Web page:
If some of the foreign ministers would use their undoubted influence with the Bashaw to amend this, instead of introducing point-to-point pony races, they might in time show some reason for their invasion of Morocco other than the curious and obvious one that they all grow rich there while doing nothing. The foreign resident has a very great contempt for the Moor. He[48] says the Moor is a great liar and a rogue. When people used to ask Walter Scott if it was he who wrote the Waverley Novels he used to tell them it was not, and he excused this afterwards by saying that if you are asked an impertinent or impossible question you have the right not to answer it or to tell an untruth. The very presence of the foreigner is an impertinence in the eyes of the Moor, and so he naturally does not feel severe remorse when he baffles the foreign invader, and does it whenever he can.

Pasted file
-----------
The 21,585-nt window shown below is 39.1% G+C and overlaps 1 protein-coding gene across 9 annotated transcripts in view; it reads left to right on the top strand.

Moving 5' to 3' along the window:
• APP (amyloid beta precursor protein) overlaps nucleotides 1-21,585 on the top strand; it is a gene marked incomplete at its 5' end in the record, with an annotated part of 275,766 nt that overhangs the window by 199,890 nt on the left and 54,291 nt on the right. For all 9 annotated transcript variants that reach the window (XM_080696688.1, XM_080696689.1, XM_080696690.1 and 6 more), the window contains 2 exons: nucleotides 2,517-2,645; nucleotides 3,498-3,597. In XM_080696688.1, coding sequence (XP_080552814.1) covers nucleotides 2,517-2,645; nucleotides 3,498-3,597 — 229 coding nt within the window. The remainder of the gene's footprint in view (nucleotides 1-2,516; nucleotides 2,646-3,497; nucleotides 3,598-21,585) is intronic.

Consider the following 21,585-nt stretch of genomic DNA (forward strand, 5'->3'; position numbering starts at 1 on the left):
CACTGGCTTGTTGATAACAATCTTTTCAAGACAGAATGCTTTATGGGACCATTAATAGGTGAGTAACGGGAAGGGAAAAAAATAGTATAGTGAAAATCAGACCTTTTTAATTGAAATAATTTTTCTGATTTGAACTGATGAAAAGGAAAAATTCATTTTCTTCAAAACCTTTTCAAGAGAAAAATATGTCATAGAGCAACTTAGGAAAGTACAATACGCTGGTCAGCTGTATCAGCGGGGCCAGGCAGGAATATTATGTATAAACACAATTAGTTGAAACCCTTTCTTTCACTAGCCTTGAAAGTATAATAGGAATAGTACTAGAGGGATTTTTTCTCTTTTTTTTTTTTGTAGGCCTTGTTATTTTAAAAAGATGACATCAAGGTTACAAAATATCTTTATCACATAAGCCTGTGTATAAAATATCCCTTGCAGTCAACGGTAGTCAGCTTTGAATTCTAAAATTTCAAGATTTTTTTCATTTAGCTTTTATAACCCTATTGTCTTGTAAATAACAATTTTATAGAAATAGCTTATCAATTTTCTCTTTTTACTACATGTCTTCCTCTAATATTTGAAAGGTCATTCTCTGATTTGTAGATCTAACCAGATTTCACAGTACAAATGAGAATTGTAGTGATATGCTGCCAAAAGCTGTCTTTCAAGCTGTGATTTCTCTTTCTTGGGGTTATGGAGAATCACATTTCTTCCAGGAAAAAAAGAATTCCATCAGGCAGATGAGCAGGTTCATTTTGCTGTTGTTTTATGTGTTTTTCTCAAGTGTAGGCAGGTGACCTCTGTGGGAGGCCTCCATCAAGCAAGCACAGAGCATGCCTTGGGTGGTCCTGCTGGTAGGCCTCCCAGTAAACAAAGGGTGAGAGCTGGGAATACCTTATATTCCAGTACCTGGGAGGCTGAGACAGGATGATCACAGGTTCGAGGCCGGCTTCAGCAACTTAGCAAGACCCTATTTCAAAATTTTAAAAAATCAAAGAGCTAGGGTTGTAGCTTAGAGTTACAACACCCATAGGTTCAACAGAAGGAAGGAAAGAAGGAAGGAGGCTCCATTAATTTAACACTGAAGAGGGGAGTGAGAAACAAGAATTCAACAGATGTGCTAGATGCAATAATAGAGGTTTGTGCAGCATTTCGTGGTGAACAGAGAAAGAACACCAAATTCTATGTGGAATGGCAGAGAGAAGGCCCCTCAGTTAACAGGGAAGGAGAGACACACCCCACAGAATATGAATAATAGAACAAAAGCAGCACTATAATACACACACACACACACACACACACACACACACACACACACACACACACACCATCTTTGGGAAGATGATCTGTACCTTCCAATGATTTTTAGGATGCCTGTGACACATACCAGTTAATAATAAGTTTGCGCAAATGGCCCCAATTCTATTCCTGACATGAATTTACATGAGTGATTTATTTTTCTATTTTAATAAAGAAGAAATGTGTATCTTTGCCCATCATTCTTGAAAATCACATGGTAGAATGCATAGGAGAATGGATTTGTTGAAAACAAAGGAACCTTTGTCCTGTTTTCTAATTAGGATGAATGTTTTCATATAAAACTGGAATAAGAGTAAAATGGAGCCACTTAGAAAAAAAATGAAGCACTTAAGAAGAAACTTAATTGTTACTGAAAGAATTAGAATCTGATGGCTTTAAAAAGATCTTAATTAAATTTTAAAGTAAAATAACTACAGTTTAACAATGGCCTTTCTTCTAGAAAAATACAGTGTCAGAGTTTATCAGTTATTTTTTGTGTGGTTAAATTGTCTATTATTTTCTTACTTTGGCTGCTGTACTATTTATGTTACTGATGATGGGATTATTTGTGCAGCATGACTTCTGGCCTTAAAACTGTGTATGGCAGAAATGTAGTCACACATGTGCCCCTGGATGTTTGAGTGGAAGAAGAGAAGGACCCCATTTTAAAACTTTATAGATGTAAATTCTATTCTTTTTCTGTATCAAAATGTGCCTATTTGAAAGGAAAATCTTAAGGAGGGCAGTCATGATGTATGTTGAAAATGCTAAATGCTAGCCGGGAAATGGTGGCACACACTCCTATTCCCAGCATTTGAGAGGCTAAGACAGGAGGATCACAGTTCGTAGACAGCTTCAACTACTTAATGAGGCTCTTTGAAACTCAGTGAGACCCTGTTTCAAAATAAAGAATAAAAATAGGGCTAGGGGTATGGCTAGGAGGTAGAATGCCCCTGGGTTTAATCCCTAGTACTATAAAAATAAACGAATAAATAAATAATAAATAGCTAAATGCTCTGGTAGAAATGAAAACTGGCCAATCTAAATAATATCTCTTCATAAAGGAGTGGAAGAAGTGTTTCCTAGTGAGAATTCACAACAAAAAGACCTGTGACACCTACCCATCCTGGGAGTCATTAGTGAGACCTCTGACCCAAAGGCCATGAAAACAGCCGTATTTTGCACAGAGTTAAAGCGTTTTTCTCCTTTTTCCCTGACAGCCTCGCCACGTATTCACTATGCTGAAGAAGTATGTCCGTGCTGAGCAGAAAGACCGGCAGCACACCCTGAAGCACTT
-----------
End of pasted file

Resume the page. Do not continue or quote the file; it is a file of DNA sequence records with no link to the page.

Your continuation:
As a matter of fact, the foreign invader at Tangier is not, in a number of cases, in a position in which he can gracefully throw down gauntlets. There is something about these hot, raw countries, hidden out of the way of public opinion and police courts and the respectability which drives a gig, that makes people forget the rules and axioms laid down in the temperate zone for the guidance of tax-payers and all reputable citizens. As the sailors say, "There is no Sunday south of the equator." It is hard to tell just what it is, but the sun, or the example of the barbarians, or the fact that the world is so far away, breeds queer ideas, and one hears stories one would not care to print as long as the law of libel obtains in the land. You have often read in novels, especially French novels, or have heard men on the stage say: "Come, let us leave this place, with its unjust laws and cruel bigotry. We will go to some unknown corner of the earth, where we will make a new home.[49] And there, under a new flag and a new name, we will forget the sad past, and enter into a new world of happiness and content."